The shear strength of the clay soils below around 10 ft. is more than 0.7 tsf, and becomes more than 1.0 tsf below the upper sand. The sand and silt is medium dense to dense in condition provided the groundwater is controlled properly during site excavation. The sand and deep clay has siltstone inclusions at varying positions, but generally smaller than 2 ft. The depth to ground water on site was measured to be 24 ft. below the ground surface in the upper sand, and slightly deeper in the zone from 70 to 80 ft. depth.

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Foundation Features

The shallow foundations in the structure interior consisted of a core mat for the tower, mini mats of 15 by 30 ft., and spread footings of 12 ft. by 12 ft. The tower mat was designed using the DAM procedure initially reported by Ulrich (1995) for the design of mat foundations and adjusted utilizing local experience with tall buildings. The building foundation movement assessment was analyzed by extending the DAM procedure to the perimeter walls considering Busssinesq and Wetergarrd Models. The expected differential movement between the basement wall and tower core of less than 1 in. was achieved by top out in June 2006.

Groundwater Level Control

Proper control of the groundwater is needed for both construction and long term conditions. Inadequate groundwater control would cause the excavation to be unstable and the mat subgrade would quickly result in catastrophic building performance. A system of 8 deep, fully-penetrating wells with submersible pumps was installed outside of the tower to depressurize and dewater the building excavation.

The temporary dewatering was not designed to allow drilled pier installation by the dry methods because local experience has shown that the dewatering system is seldom effective in preventing premature collapse of the shafts below the original groundwater level. Combined flow to the discharge location was 70 to 80 gpm. The temporary system was replaced by an under-slab gravity system using a double stage sand and gravel filter to PVC collector pipes designed and detailed by the geotechnical engineer.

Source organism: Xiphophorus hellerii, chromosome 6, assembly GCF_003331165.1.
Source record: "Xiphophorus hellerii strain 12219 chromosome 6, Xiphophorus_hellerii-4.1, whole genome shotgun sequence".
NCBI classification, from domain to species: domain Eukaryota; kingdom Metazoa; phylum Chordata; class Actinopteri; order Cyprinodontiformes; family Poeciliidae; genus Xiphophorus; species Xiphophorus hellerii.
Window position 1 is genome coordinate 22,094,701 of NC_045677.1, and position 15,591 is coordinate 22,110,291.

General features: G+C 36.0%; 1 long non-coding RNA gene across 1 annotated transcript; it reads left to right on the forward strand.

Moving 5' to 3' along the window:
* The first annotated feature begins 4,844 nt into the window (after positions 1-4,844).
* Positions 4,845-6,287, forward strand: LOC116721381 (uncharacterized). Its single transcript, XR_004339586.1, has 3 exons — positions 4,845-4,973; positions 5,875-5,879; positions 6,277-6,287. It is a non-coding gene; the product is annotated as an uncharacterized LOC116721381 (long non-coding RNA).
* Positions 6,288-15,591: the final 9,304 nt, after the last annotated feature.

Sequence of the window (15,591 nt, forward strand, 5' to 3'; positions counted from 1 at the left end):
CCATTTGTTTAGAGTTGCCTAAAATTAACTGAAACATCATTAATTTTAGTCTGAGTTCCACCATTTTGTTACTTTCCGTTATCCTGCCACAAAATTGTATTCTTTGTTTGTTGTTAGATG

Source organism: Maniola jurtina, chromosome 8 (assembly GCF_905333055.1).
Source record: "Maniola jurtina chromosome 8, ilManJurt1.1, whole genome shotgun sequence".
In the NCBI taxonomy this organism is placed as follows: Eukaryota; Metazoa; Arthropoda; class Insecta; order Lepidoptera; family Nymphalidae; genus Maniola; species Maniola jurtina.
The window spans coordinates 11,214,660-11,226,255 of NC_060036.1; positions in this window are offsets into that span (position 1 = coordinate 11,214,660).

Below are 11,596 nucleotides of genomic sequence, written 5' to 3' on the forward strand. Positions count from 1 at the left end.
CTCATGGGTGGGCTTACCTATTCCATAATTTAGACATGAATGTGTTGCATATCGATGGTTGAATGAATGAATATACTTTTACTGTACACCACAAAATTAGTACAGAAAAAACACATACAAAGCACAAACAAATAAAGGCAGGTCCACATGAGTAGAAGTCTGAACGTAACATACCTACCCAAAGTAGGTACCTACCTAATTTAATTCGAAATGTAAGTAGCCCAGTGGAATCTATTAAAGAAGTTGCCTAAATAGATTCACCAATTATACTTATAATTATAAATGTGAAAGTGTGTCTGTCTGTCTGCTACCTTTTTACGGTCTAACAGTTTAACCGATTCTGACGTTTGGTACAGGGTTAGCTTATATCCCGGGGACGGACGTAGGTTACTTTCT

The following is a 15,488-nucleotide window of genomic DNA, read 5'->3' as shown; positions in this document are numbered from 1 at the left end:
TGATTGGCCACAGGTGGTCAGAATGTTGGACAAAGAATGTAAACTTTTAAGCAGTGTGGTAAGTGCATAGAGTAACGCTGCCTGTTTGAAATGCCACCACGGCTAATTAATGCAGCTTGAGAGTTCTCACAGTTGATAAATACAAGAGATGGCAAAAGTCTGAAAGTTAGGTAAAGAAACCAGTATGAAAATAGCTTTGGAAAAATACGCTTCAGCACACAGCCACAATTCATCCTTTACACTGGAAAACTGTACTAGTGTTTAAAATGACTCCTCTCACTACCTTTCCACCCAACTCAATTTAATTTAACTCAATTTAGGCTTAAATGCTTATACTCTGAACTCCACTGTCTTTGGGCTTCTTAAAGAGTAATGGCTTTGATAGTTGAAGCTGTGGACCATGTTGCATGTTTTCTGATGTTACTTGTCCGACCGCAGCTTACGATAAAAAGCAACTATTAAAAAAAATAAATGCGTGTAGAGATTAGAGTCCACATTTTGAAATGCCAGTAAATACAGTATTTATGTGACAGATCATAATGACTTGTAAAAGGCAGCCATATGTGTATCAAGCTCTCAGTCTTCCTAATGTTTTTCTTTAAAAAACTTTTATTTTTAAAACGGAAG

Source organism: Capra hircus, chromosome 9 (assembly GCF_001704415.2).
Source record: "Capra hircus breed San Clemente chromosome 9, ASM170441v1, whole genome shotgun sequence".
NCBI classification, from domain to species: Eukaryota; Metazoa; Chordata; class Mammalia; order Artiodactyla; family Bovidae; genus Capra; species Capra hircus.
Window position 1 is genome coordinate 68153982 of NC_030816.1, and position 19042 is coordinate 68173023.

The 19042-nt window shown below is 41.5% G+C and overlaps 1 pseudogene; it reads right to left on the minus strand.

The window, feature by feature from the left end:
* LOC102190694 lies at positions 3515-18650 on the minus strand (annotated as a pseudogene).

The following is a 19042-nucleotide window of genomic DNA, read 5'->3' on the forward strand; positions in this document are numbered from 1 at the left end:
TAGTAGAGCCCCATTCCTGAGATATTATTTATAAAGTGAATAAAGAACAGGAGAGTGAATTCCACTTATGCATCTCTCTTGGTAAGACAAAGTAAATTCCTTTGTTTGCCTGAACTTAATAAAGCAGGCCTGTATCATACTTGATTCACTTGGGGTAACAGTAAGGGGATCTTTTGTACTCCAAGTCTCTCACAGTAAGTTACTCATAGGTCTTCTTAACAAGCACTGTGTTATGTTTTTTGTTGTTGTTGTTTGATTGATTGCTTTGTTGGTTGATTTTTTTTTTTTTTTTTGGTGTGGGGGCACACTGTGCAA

Drilled Pier Construction

Drilled pier construction followed the project specifications prepared by the design geotechnical engineer in general accordance with ACI 336.1- (01). This was first used in Texas to define the pier construction method on major Texas projects (Ulrich, 1990, 1995). Before the emergence of the new ACI pier construction standard, piers installed by the slurry displacement method were popular primarily with the Texas Department of Transportation and in Florida.

The principal parameters measured on this assignment were mud weight, mud viscosity, tremie tip position, and concrete flow characteristics. Concrete delivered to the pumping location not containing at least a 7 in. slump was rejected. Except for six piers wherein the concrete was not expunged beyond the top of concrete, all piers were clean smooth and free of significant defects to the depth exposed in the excavation.

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Example of an occasional hole only extending to the rebar.

The drilled pier installation process and results were an awesome improvement over the results which occurred without a responsible pier installation standard and superior construction engineering (Figure 8).